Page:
Slowly, the need of the LGBT community to define itself as equal is fading. Pride fests are becoming far less an aggressive demonstration of our inherent equality and more a profit-making opportunity for business; designated “safe spaces” are less necessary, as families and friends of younger generations come to acceptance and understanding with ease; even places of worship are more readily opening arms and doors to members of the LGBT community. Throughout all of this, arguments against the “gay lifestyle” are losing ground—even institutions called on for moral guidance (e.g. churches) are publicly confessing that there is nothing immoral about homosexuality.
I won’t win any popularity contests by saying this, but here goes: It’s time to move on.
You see, the gay community is in an awkward stage of transition. Most of us are realizing, along with the rest of society, that being gay is nothing to write home about. It’s part of who we are, and provided that we—along with our LGBT brothers and sisters—can live our lives fully without discrimination or segregation, then we need to let go of the gay movements of yore.
Coming to understand this transition, and what we want it to be, is the crux of the problem. What I see now is a community that clings to its fight for equality because it is what has defined us for so long. The same may be said of any civil rights movement: for Latinos/Latinas, African-Americans, Asians, etc. To this day, pockets of sensitivity still exist for these communities—in part because there still is some racial and cultural prejudice that lingers, and in part because it is the identity they knew for so long. At what point, though, do we collectively move on?
Several months ago, I wrote a column for OutFront Colorado about this very issue. Gently phrased and coyly proffered, I asked the LGBT community a simple question: What will we do when all things are equal? We argue for equality—rights we undeniably deserve—but we spend little time thinking about how securing those rights will ultimately change us. Where are the community gatherings about the future? What public discussions are held about our change in identity, our change in society? What are we saying to ourselves about what’s to come?
Some would opine that when the dust settles, we will simply retreat to the lives we always wanted—lives in relationship, in marriage, in community, as individuals. While I would wish for that, I think things will be more painful. As has often been said of the U.S., we are less a melting pot and more a salad bowl—a haphazard mix of backgrounds that come together fruitfully on the best of days, and simply coexist on others. Our task, it seems to me, is thinking about how we can both coexist peacefully, and offer our unique perspective to a very diverse society.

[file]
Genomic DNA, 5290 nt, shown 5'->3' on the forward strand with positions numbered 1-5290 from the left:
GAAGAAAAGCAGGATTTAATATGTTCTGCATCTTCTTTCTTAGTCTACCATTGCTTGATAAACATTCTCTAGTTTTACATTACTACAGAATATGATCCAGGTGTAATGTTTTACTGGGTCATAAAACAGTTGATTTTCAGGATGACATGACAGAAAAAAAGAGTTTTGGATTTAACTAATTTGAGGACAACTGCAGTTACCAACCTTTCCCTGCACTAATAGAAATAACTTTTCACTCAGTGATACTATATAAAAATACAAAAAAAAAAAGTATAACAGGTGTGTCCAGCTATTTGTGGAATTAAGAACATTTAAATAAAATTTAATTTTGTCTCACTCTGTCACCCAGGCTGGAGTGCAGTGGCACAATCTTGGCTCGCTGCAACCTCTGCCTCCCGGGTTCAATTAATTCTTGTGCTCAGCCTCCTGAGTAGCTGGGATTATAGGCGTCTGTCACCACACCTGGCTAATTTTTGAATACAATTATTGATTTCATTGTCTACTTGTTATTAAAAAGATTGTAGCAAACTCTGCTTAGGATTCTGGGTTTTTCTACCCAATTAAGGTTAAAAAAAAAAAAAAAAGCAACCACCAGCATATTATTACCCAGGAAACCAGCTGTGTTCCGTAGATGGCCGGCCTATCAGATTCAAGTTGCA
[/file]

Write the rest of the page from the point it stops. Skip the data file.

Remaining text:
But before that can happen, we have to know who we are. Is it possible we’ve spent so much time on issues of equality that, by some great irony, we know ourselves first as gay and second as human? It can be argued that this is the unfortunate necessity of any fight for equality, and that may be true, but the burden to self-identify in healthy, holistic terms then becomes even greater, and we can’t rely on society to do that for us.
As a friend and activist once told me, functioning and succeeding as a gay individual in society is a furthering of our community’s goals. Though it is perhaps less dramatic and less pointed than regimented activism, it offers our country—and the world—a clear view of what many would like to deny. That is: we are people first, who just happened to be gay.
Though I advocate for change, I must say that the work of LGBT activists is still needed and always appreciated. Yes, we are reaching an age when homosexuality is not a contentious, moral issue but simply a happy truth, and yet, we have work to do. But let that work be as individuals, as human beings, and not always and only as homosexuals.